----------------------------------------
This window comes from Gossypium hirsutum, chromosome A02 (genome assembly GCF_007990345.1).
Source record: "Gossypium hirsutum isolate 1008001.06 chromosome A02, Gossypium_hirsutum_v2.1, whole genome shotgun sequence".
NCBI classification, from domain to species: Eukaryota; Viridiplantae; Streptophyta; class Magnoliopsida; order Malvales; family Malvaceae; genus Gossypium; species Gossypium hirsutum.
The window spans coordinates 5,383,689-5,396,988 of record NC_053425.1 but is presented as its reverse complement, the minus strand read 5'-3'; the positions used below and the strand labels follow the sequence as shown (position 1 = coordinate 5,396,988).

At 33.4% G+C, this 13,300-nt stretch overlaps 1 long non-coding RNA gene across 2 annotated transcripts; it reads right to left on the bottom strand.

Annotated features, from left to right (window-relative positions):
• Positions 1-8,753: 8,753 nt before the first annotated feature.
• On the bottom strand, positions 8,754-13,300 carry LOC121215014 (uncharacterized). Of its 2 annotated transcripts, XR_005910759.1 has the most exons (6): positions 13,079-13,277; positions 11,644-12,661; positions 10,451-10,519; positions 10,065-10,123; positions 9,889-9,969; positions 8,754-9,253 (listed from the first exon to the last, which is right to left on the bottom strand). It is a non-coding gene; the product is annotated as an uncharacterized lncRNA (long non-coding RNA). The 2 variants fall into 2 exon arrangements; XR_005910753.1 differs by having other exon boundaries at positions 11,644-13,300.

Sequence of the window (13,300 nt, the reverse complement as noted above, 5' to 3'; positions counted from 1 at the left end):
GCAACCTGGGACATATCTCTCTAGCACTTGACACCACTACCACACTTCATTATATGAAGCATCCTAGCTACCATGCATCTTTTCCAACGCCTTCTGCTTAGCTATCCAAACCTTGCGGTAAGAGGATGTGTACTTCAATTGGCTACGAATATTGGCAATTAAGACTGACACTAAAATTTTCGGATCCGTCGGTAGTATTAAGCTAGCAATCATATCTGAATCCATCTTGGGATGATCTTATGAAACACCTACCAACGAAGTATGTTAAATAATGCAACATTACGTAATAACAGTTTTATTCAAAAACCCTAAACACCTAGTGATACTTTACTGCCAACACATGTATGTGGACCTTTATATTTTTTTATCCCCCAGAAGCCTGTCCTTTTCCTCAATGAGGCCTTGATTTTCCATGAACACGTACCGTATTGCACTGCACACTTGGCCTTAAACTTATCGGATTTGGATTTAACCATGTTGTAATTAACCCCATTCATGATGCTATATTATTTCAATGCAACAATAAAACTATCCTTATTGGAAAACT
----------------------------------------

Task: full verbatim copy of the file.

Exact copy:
This window comes from Gossypium hirsutum, chromosome A02 (genome assembly GCF_007990345.1).
Source record: "Gossypium hirsutum isolate 1008001.06 chromosome A02, Gossypium_hirsutum_v2.1, whole genome shotgun sequence".
NCBI classification, from domain to species: Eukaryota; Viridiplantae; Streptophyta; class Magnoliopsida; order Malvales; family Malvaceae; genus Gossypium; species Gossypium hirsutum.
The window spans coordinates 5,383,689-5,396,988 of record NC_053425.1 but is presented as its reverse complement, the minus strand read 5'-3'; the positions used below and the strand labels follow the sequence as shown (position 1 = coordinate 5,396,988).

At 33.4% G+C, this 13,300-nt stretch overlaps 1 long non-coding RNA gene across 2 annotated transcripts; it reads right to left on the bottom strand.

Annotated features, from left to right (window-relative positions):
• Positions 1-8,753: 8,753 nt before the first annotated feature.
• On the bottom strand, positions 8,754-13,300 carry LOC121215014 (uncharacterized). Of its 2 annotated transcripts, XR_005910759.1 has the most exons (6): positions 13,079-13,277; positions 11,644-12,661; positions 10,451-10,519; positions 10,065-10,123; positions 9,889-9,969; positions 8,754-9,253 (listed from the first exon to the last, which is right to left on the bottom strand). It is a non-coding gene; the product is annotated as an uncharacterized lncRNA (long non-coding RNA). The 2 variants fall into 2 exon arrangements; XR_005910753.1 differs by having other exon boundaries at positions 11,644-13,300.

Sequence of the window (13,300 nt, the reverse complement as noted above, 5' to 3'; positions counted from 1 at the left end):
GCAACCTGGGACATATCTCTCTAGCACTTGACACCACTACCACACTTCATTATATGAAGCATCCTAGCTACCATGCATCTTTTCCAACGCCTTCTGCTTAGCTATCCAAACCTTGCGGTAAGAGGATGTGTACTTCAATTGGCTACGAATATTGGCAATTAAGACTGACACTAAAATTTTCGGATCCGTCGGTAGTATTAAGCTAGCAATCATATCTGAATCCATCTTGGGATGATCTTATGAAACACCTACCAACGAAGTATGTTAAATAATGCAACATTACGTAATAACAGTTTTATTCAAAAACCCTAAACACCTAGTGATACTTTACTGCCAACACATGTATGTGGACCTTTATATTTTTTTATCCCCCAGAAGCCTGTCCTTTTCCTCAATGAGGCCTTGATTTTCCATGAACACGTACCGTATTGCACTGCACACTTGGCCTTAAACTTATCGGATTTGGATTTAACCATGTTGTAATTAACCCCATTCATGATGCTATATTATTTCAATGCAACAATAAAACTATCCTTATTGGAAAACT